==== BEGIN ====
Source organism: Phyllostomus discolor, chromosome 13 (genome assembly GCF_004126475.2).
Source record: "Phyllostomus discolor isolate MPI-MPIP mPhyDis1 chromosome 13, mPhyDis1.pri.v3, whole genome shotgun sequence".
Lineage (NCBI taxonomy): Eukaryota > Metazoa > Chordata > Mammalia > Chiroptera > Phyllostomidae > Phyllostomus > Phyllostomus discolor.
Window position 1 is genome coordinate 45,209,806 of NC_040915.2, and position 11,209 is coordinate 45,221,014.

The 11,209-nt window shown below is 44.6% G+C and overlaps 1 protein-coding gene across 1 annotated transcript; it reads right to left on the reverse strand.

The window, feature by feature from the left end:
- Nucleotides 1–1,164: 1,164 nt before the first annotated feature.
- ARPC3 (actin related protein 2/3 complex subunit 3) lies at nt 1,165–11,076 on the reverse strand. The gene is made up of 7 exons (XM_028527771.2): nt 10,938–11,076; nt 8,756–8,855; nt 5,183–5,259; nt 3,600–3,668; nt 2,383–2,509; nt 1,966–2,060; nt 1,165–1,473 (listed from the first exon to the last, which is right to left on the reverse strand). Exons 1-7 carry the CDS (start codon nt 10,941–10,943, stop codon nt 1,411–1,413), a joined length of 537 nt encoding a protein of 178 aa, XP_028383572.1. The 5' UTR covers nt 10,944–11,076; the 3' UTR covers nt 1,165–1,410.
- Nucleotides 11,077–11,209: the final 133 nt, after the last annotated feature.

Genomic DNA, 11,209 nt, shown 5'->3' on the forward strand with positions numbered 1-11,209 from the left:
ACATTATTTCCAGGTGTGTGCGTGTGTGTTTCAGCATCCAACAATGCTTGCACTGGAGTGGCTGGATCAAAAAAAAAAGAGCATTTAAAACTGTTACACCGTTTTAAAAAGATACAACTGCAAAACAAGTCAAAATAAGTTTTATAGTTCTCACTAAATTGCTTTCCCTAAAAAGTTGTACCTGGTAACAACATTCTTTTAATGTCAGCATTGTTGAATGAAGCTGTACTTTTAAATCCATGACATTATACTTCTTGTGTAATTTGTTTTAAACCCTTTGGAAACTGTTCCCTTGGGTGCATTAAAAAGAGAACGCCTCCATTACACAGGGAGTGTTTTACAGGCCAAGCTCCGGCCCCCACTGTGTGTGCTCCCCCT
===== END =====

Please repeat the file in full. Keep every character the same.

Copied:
Source organism: Phyllostomus discolor, chromosome 13 (genome assembly GCF_004126475.2).
Source record: "Phyllostomus discolor isolate MPI-MPIP mPhyDis1 chromosome 13, mPhyDis1.pri.v3, whole genome shotgun sequence".
Lineage (NCBI taxonomy): Eukaryota > Metazoa > Chordata > Mammalia > Chiroptera > Phyllostomidae > Phyllostomus > Phyllostomus discolor.
Window position 1 is genome coordinate 45,209,806 of NC_040915.2, and position 11,209 is coordinate 45,221,014.

The 11,209-nt window shown below is 44.6% G+C and overlaps 1 protein-coding gene across 1 annotated transcript; it reads right to left on the reverse strand.

The window, feature by feature from the left end:
- Nucleotides 1–1,164: 1,164 nt before the first annotated feature.
- ARPC3 (actin related protein 2/3 complex subunit 3) lies at nt 1,165–11,076 on the reverse strand. The gene is made up of 7 exons (XM_028527771.2): nt 10,938–11,076; nt 8,756–8,855; nt 5,183–5,259; nt 3,600–3,668; nt 2,383–2,509; nt 1,966–2,060; nt 1,165–1,473 (listed from the first exon to the last, which is right to left on the reverse strand). Exons 1-7 carry the CDS (start codon nt 10,941–10,943, stop codon nt 1,411–1,413), a joined length of 537 nt encoding a protein of 178 aa, XP_028383572.1. The 5' UTR covers nt 10,944–11,076; the 3' UTR covers nt 1,165–1,410.
- Nucleotides 11,077–11,209: the final 133 nt, after the last annotated feature.

Genomic DNA, 11,209 nt, shown 5'->3' on the forward strand with positions numbered 1-11,209 from the left:
ACATTATTTCCAGGTGTGTGCGTGTGTGTTTCAGCATCCAACAATGCTTGCACTGGAGTGGCTGGATCAAAAAAAAAAGAGCATTTAAAACTGTTACACCGTTTTAAAAAGATACAACTGCAAAACAAGTCAAAATAAGTTTTATAGTTCTCACTAAATTGCTTTCCCTAAAAAGTTGTACCTGGTAACAACATTCTTTTAATGTCAGCATTGTTGAATGAAGCTGTACTTTTAAATCCATGACATTATACTTCTTGTGTAATTTGTTTTAAACCCTTTGGAAACTGTTCCCTTGGGTGCATTAAAAAGAGAACGCCTCCATTACACAGGGAGTGTTTTACAGGCCAAGCTCCGGCCCCCACTGTGTGTGCTCCCCCT